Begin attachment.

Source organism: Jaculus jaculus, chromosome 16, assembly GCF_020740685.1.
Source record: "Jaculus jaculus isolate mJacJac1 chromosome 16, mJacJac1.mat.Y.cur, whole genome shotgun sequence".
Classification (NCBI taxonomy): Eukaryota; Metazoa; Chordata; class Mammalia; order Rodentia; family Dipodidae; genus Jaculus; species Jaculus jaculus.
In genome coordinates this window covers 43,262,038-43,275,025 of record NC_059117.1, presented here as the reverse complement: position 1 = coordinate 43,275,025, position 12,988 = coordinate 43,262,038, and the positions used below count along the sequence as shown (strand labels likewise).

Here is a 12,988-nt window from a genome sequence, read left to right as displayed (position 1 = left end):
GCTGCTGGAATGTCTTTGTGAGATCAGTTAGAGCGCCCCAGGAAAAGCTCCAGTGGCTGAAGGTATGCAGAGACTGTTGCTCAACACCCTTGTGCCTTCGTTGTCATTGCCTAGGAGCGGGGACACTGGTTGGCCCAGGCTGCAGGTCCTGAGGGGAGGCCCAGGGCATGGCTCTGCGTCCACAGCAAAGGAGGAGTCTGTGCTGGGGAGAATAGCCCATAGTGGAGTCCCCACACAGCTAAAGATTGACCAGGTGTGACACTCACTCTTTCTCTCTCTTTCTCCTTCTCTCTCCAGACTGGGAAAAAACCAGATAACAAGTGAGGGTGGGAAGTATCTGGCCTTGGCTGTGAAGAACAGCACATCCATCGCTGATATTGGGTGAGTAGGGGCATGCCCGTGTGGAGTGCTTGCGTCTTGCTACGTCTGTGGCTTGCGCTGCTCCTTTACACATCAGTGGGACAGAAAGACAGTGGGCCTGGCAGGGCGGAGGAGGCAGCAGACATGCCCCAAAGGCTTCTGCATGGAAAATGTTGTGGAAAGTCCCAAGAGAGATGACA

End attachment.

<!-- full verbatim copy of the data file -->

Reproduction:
Source organism: Jaculus jaculus, chromosome 16, assembly GCF_020740685.1.
Source record: "Jaculus jaculus isolate mJacJac1 chromosome 16, mJacJac1.mat.Y.cur, whole genome shotgun sequence".
Classification (NCBI taxonomy): Eukaryota; Metazoa; Chordata; class Mammalia; order Rodentia; family Dipodidae; genus Jaculus; species Jaculus jaculus.
In genome coordinates this window covers 43,262,038-43,275,025 of record NC_059117.1, presented here as the reverse complement: position 1 = coordinate 43,275,025, position 12,988 = coordinate 43,262,038, and the positions used below count along the sequence as shown (strand labels likewise).

Here is a 12,988-nt window from a genome sequence, read left to right as displayed (position 1 = left end):
GCTGCTGGAATGTCTTTGTGAGATCAGTTAGAGCGCCCCAGGAAAAGCTCCAGTGGCTGAAGGTATGCAGAGACTGTTGCTCAACACCCTTGTGCCTTCGTTGTCATTGCCTAGGAGCGGGGACACTGGTTGGCCCAGGCTGCAGGTCCTGAGGGGAGGCCCAGGGCATGGCTCTGCGTCCACAGCAAAGGAGGAGTCTGTGCTGGGGAGAATAGCCCATAGTGGAGTCCCCACACAGCTAAAGATTGACCAGGTGTGACACTCACTCTTTCTCTCTCTTTCTCCTTCTCTCTCCAGACTGGGAAAAAACCAGATAACAAGTGAGGGTGGGAAGTATCTGGCCTTGGCTGTGAAGAACAGCACATCCATCGCTGATATTGGGTGAGTAGGGGCATGCCCGTGTGGAGTGCTTGCGTCTTGCTACGTCTGTGGCTTGCGCTGCTCCTTTACACATCAGTGGGACAGAAAGACAGTGGGCCTGGCAGGGCGGAGGAGGCAGCAGACATGCCCCAAAGGCTTCTGCATGGAAAATGTTGTGGAAAGTCCCAAGAGAGATGACA